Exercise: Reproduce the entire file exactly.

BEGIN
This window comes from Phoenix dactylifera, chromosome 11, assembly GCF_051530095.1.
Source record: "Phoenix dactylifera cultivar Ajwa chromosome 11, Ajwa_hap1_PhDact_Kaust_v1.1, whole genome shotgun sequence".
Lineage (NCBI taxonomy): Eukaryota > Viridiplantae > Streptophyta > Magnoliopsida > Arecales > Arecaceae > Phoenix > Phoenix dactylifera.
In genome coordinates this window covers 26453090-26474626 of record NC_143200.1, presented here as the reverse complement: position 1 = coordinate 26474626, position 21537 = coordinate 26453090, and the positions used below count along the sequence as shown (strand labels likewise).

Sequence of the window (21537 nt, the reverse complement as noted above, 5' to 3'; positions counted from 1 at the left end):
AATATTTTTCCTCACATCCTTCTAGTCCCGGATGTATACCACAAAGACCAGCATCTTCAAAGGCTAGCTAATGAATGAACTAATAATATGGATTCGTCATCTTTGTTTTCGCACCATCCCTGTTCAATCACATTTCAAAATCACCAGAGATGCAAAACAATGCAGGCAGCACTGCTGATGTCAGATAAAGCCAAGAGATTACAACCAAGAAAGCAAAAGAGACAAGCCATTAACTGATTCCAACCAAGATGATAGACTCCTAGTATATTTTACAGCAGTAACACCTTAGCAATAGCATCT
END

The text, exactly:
This window comes from Phoenix dactylifera, chromosome 11, assembly GCF_051530095.1.
Source record: "Phoenix dactylifera cultivar Ajwa chromosome 11, Ajwa_hap1_PhDact_Kaust_v1.1, whole genome shotgun sequence".
Lineage (NCBI taxonomy): Eukaryota > Viridiplantae > Streptophyta > Magnoliopsida > Arecales > Arecaceae > Phoenix > Phoenix dactylifera.
In genome coordinates this window covers 26453090-26474626 of record NC_143200.1, presented here as the reverse complement: position 1 = coordinate 26474626, position 21537 = coordinate 26453090, and the positions used below count along the sequence as shown (strand labels likewise).

Sequence of the window (21537 nt, the reverse complement as noted above, 5' to 3'; positions counted from 1 at the left end):
AATATTTTTCCTCACATCCTTCTAGTCCCGGATGTATACCACAAAGACCAGCATCTTCAAAGGCTAGCTAATGAATGAACTAATAATATGGATTCGTCATCTTTGTTTTCGCACCATCCCTGTTCAATCACATTTCAAAATCACCAGAGATGCAAAACAATGCAGGCAGCACTGCTGATGTCAGATAAAGCCAAGAGATTACAACCAAGAAAGCAAAAGAGACAAGCCATTAACTGATTCCAACCAAGATGATAGACTCCTAGTATATTTTACAGCAGTAACACCTTAGCAATAGCATCT